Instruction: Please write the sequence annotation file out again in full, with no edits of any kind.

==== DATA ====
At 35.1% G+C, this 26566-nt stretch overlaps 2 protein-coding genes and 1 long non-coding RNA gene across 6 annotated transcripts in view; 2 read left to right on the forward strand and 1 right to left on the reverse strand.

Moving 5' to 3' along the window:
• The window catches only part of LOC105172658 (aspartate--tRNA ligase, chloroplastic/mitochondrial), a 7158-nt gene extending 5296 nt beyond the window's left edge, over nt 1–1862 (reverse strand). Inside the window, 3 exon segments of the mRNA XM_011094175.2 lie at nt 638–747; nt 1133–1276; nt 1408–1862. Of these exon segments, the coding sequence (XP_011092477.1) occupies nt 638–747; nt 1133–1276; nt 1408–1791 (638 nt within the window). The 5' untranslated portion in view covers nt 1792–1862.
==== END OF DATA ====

At 35.1% G+C, this 26566-nt stretch overlaps 2 protein-coding genes and 1 long non-coding RNA gene across 6 annotated transcripts in view; 2 read left to right on the forward strand and 1 right to left on the reverse strand.

Moving 5' to 3' along the window:
• The window catches only part of LOC105172658 (aspartate--tRNA ligase, chloroplastic/mitochondrial), a 7158-nt gene extending 5296 nt beyond the window's left edge, over nt 1–1862 (reverse strand). Inside the window, 3 exon segments of the mRNA XM_011094175.2 lie at nt 638–747; nt 1133–1276; nt 1408–1862. Of these exon segments, the coding sequence (XP_011092477.1) occupies nt 638–747; nt 1133–1276; nt 1408–1791 (638 nt within the window). The 5' untranslated portion in view covers nt 1792–1862.